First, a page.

There are some that claim the hysteria caused by the possibility of a biological attack is much more damaging than the attack itself. Like other terrorist attacks, it would be difficult to harm a major portion of the U.S. population with a single attack. A response through vaccines would quickly be initiated, as well as any other means necessary to control the spread of the disease caused by the agent, up to and including quarantine. It is unlikely that the biological agent would spread through the entire population unchecked.
However, the hysteria and fear generated by the attack would spread through the entire population quickly (Valdes, 2005). There are some that say U.S. efforts towards the mitigation of the threat or effects of an attack of a biological agent are a waste of money. They claim that the methods of delivering such an agent are difficult to pull off and that our response to such an attack is so efficient that the threat is greatly reduced. In addition, they claim that are methods of detection are advanced enough that we should be considered paranoid in our efforts to mitigate the threat. The question is if they are right, or if our efforts are not enough in reality, and we need to increase our efforts in the detection and mitigation of the effects of a biological attack on the population.
Biological weapons may be difficult to produce and even more difficult do develop into a form that can be easily dispersed throughout the population. Dumping bacteria into a salad bar will only affect a very small segment of the population. Casualties could range in the 100s or 1000s locally, but as we found out from the SARS epidemic, diseases can quickly spread through vectors that are results of the world in which we live. It is possible for a disease to enter another country through airports from a person that does not yet appear to be ill. Therefore, it is possible for a disease to quickly become out of hand through the vectors of public transportation and public places. The question should not be if we are wasting our money to mitigate a threat that is not real, but rather if we are doing enough to protect the public and possibly the entire global population.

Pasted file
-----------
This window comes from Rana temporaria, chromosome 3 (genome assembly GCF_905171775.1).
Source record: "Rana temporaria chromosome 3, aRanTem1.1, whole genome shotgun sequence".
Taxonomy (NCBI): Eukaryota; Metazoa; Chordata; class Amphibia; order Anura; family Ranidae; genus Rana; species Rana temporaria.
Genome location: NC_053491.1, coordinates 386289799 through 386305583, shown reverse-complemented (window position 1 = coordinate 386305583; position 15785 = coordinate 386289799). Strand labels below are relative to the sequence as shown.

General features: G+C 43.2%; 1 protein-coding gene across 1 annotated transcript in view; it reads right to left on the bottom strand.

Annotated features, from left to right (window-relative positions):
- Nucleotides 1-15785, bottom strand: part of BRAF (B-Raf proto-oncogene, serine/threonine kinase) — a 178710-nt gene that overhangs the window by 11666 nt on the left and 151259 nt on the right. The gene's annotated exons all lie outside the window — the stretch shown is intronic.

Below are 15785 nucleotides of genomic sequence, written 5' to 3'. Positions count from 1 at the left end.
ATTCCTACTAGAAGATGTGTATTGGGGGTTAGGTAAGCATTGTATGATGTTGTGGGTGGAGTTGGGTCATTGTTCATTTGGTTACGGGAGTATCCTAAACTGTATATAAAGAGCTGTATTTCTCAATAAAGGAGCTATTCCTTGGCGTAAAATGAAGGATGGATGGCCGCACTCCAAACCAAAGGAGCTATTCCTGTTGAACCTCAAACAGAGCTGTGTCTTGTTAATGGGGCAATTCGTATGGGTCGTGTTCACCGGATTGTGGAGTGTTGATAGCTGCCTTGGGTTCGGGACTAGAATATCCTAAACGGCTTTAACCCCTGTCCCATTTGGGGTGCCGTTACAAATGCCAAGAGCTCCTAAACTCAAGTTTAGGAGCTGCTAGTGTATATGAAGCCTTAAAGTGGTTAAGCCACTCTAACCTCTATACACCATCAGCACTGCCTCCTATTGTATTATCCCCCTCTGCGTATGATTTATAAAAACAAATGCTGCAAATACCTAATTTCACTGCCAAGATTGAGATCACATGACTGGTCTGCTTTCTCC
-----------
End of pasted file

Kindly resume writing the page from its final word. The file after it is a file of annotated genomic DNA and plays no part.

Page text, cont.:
The question is whether preparedness is ever a waste of money. To answer this question, one must refer to the historical record. Bioagents have successfully been used to win wars in the past. The use of bioagents has strong historical precedent, even into recent times. The mass hysteria caused by the use of bioagents is difficult to argue. Even if a small attack were to occur, the impact on the general population would be great. The bombings of the World Trade Towers taught us at least that much. People were affected who are not even involved or near the incident.
Fear and hysteria are the result of a lack of knowledge, or a feeling that one cannot control the situation. From this standpoint, research and development in detection and education regarding what to do in the case of an attack are some of the most valuable defenses. In elementary school we did drills just in case of a fire or other natural disaster. This had the effect of calming the students so that they would proceed in an orderly fashion if the real event were to ever occur. For many, the possibility of a fire was remote in their mindset and many considered it silly. However, in the cases where a fire actually occurred in a school, lives were saved because the students had a plan and did not panic. The same can be said for the U.S. And its intensive effort for preparation in the event of a bioagent attack. If the people are prepared and know what steps will be taken, should it ever occur, the terrorist will not be as likely to succeed in their intended goal of producing panic.
Should a bioagent be used in the United States, as it already was once in the past, the situation can be controlled much more effectively through emergency planning and preparation efforts. If the population knows steps they can take to prevent the spread of the agent and how to protect themselves and their family, the more quickly the situation can be brought under control. This reduces the likelihood of having to use drastic measures like quarantines or shutting down the infrastructure. From this standpoint, any efforts that are undertaken by the government to mitigate the effects of a bioagent attack cannot be considered unreasonable, even under the most liberal of viewpoints. Preparation is the key to the ability to act properly and mitigate risk in the event of any emergency situation, regardless of the cause.
Dennis, T., Wang, K., & Suppes, L. (n.d.) "A History of Bioterrorism." Retrieved from http://people.uwec.edu/piercech/Bio/Examples.htm
Valdes, J. (2005). "Biological Agents: Threat. Preparedness, and Myths." Security Studies
Program Seminar. December 7, 2005. Retrieved from http://web.mit.edu/ssp/seminars/wed_archives05fall/valdes.htm
Wyatt-Lorenz. (2009). "Bioterrorism Defense and Immediate Warning System." Wyatt-Lorenz,
LLC. Retrieved from http://www.wyatt-lorenz.com/